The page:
As Florida entered its second calendar year of the pandemic, the state’s economy showed further signs of improvement but continued to founder in many areas.
The Sunshine State’s unemployment rate dropped by less than 1 percent in January to 4.8 percent, according to state figures released Monday. It was well below the national unemployment rate for the same month, which was 6.3 percent.
The state lost about 800 jobs from December 2020 to January.
“The economy is definitely in recovery mode,” said Scott Brown, chief economist at Raymond James Financial. “But we still have a very, very long way to go to get back to where we want to be in the labor market.”
Monday’s state figures were released as part of an annual “benchmarking” process that includes revising numbers for the prior year when the state has more accurate information. Because of the “unprecedented economic changes” in 2020 as a result of the pandemic, the U.S. Bureau of Labor Statistics changed its statistical models, which accounts for many of the changes, the Florida Department of Economic Opportunity said.
What the dipping unemployment rate doesn’t account for is people who have left the workforce during the pandemic, said University of Florida economist Christopher McCarty. Florida’s labor force participation rate was 57 percent in January, down 3 percent from the same month a year ago. Nationally, it was about 61 percent.
“There has been a big issue with the labor force participation rate plummeting, and it fell sharply during (COVID-19),” he said.“Even before (COVID-19), we’ve been running behind the nation as a whole and still haven’t recovered.”
All of the state’s 10 major industries lost jobs in January compared to the same month last year, with leisure and hospitality shedding the most (284,100 jobs, down 22 percent) because of the pandemic.That sector also lost the greatest number of jobs between December 2020 and Januar y (9,800 positions).
Trade, transportation and utilities lost the second-largest number of jobs over the year (74,400 jobs, down about 4 percent), followed by education and health services (55,500 jobs, down about 4 percent) and government (52,600 jobs, down 4.6 percent).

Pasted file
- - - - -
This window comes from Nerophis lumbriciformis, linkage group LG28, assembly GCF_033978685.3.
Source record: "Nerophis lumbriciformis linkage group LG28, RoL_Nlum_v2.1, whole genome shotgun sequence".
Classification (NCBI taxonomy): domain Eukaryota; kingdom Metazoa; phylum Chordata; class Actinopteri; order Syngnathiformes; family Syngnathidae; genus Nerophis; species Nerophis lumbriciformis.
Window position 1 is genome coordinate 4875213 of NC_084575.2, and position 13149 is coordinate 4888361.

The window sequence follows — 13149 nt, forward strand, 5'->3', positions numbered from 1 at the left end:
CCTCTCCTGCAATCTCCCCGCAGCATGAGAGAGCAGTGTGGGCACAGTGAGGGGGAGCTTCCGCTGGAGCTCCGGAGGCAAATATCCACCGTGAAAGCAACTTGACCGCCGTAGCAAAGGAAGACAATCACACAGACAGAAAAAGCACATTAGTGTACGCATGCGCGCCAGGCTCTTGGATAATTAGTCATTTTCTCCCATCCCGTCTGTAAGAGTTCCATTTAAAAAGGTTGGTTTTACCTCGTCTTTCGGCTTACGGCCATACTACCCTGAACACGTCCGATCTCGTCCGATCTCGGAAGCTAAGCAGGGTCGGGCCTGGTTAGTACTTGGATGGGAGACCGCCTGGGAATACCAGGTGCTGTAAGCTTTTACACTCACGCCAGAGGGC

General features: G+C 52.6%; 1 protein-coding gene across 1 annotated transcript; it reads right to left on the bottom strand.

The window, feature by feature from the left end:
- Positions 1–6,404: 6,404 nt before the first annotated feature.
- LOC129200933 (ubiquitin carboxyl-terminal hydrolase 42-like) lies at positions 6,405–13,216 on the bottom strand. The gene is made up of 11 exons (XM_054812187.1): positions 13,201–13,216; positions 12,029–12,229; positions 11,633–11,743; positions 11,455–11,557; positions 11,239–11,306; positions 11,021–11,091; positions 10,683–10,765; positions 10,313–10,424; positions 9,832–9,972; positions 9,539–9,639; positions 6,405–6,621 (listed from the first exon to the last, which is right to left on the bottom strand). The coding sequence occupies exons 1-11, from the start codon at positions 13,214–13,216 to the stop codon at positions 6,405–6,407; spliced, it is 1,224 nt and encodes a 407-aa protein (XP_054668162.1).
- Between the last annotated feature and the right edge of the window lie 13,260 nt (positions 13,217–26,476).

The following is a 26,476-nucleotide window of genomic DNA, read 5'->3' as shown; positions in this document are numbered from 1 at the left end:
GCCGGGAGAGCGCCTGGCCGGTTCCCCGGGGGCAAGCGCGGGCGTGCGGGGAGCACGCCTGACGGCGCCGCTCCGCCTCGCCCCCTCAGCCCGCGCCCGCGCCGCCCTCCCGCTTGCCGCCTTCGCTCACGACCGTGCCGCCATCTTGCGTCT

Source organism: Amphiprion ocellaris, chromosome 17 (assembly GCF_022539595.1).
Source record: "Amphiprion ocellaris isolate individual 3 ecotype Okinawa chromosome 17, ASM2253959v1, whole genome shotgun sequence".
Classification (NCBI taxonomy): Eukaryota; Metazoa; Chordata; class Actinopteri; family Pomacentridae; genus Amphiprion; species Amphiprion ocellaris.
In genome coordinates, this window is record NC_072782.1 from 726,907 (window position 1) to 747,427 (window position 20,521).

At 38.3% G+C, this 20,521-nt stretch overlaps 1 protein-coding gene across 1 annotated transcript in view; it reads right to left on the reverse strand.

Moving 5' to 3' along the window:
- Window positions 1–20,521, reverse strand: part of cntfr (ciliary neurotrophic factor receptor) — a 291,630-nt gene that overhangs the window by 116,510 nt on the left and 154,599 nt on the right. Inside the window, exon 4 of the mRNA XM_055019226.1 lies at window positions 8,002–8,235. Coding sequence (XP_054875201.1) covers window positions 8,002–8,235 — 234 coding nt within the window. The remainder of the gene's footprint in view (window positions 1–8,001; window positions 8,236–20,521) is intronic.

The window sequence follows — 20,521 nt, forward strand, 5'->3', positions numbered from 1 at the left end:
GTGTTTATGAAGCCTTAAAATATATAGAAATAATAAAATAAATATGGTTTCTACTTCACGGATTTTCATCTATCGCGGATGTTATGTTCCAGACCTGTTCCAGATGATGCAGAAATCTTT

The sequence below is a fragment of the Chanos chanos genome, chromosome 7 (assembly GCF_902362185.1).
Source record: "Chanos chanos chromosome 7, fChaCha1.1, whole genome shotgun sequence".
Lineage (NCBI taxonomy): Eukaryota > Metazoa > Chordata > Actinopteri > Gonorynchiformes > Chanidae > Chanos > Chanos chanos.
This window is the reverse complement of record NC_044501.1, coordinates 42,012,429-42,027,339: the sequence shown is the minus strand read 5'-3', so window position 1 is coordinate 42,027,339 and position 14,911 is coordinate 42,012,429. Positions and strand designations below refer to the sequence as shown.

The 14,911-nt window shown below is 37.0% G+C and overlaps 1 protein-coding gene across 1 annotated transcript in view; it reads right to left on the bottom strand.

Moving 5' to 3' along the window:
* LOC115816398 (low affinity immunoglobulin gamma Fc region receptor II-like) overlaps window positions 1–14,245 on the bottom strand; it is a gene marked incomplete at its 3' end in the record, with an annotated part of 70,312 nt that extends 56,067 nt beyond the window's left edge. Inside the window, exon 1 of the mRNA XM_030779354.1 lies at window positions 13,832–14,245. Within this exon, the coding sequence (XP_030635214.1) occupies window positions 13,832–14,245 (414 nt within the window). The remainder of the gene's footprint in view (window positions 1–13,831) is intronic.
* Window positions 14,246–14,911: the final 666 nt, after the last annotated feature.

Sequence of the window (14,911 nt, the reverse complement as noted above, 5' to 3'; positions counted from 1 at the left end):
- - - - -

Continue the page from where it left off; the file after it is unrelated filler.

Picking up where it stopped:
Tampa Bay’s unemployment rate was 4.6 percent, up more than 1 percent from December. Hillsborough County’s jobless rate jumped to 4.6 percent from 3.4 percent, Hernando County increased to 5.6 percent from 4.1 percent, Pinellas County rose to 4.4 percent from 3.3 percent and Pasco County jumped to 4.9 percent from 3.6 percent.
The bay area ranked just below the middle of the pack compared to other Florida metro areas for unemployment. Miami topped the list at 8.1 percent unemployment, followed by Homosassa Springs (6.3 percent). Naples had the lowest unemployment of any metro area in Florida at 3.9 percent.
In the immediate term, Raymond James’ Brown said, the federal fiscal stimulus is expected to cushion the economic burden on those hit hardest through individual checks and the extensions on unemployment insurance benefits.
But getting back to pre-pandemic levels of unemployment and economic strength still largely depend on the vaccine rollout and tourism returning.
“With Florida, the big missing piece here is a healthy tourism sector,” said Sean Snaith, economist at the University of Central Florida.
• • •
Tampa Bay Times coronavirus coverage
HOW CORONAVIRUS IS SPREADING IN FLORIDA: Find the latest numbers for your county, city or zip code.
VACCINES Q & A: Have coronavirus vaccine questions? We have answers, Florida.
FACE MASKS: Two masks are better than one, according to CDC
GET THE DAYSTARTER MORNING UPDATE: Sign up to receive the most up-to-date information.
A TRIBUTE TO THE FLORIDIANS TAKEN BY THE CORONAVIRUS: They were parents and retirees, police officer and doctors, imperfect but loved deeply.
HAVE A TIP?: Send us confidential news tips
We’re working hard to bring you the latest news on the coronavirus in Florida. This effort takes a lot of resources to gather and update. If you haven’t already subscribed, please consider buying a print or digital subscription.